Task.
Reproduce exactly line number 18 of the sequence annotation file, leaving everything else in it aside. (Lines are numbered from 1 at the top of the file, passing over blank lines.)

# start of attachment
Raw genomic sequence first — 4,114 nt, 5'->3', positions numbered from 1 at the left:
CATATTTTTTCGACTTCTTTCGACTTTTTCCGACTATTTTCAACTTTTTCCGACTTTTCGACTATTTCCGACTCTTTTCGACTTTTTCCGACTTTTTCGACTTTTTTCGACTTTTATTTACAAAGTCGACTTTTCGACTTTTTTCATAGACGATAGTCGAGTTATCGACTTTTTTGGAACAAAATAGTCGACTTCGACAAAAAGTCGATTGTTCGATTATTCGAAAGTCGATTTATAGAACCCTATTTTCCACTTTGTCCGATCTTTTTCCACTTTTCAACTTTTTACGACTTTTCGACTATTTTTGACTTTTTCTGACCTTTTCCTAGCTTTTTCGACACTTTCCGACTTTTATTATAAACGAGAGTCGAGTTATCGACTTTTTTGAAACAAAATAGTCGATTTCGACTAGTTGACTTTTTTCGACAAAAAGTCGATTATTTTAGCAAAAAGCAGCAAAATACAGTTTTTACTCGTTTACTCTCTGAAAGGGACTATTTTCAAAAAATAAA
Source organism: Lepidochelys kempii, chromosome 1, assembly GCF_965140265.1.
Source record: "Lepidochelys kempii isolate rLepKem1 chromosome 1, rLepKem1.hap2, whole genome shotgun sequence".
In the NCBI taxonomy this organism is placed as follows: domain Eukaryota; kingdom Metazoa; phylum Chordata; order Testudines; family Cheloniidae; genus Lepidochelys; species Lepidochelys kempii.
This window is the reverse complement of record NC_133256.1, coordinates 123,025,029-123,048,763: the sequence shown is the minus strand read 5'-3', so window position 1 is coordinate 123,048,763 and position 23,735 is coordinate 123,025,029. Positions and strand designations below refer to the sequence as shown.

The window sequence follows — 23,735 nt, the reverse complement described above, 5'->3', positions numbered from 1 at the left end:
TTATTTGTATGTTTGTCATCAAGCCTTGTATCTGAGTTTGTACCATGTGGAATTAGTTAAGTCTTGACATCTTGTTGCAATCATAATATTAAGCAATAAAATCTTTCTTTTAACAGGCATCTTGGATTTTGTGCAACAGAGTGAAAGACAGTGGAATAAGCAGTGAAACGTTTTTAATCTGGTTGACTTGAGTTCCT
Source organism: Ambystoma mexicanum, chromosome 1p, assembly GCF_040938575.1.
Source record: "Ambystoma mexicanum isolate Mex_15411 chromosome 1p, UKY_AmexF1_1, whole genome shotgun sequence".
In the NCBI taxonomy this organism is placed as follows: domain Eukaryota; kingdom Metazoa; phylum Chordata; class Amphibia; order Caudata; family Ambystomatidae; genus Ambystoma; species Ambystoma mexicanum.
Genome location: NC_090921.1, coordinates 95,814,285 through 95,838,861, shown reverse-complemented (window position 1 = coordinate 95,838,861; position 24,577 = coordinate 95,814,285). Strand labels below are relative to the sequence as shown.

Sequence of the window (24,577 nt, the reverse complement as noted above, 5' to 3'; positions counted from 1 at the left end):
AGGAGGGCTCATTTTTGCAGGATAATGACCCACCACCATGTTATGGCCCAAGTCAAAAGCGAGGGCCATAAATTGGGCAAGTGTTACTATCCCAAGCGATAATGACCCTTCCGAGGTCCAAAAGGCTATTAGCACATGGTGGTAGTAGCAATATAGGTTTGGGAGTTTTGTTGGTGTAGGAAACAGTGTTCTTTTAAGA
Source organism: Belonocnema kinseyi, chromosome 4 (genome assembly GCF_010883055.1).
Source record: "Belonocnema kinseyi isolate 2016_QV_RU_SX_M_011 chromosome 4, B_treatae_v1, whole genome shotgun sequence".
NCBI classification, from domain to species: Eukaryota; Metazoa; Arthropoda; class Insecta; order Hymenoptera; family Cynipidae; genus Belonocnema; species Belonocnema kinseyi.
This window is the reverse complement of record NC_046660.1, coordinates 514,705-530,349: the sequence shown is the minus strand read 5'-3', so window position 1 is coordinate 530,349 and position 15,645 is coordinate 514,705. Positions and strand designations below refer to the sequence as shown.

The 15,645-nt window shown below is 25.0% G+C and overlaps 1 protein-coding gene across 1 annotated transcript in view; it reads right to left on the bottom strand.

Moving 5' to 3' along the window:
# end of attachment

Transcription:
This window is the reverse complement of record NC_046660.1, coordinates 514,705-530,349: the sequence shown is the minus strand read 5'-3', so window position 1 is coordinate 530,349 and position 15,645 is coordinate 514,705. Positions and strand designations below refer to the sequence as shown.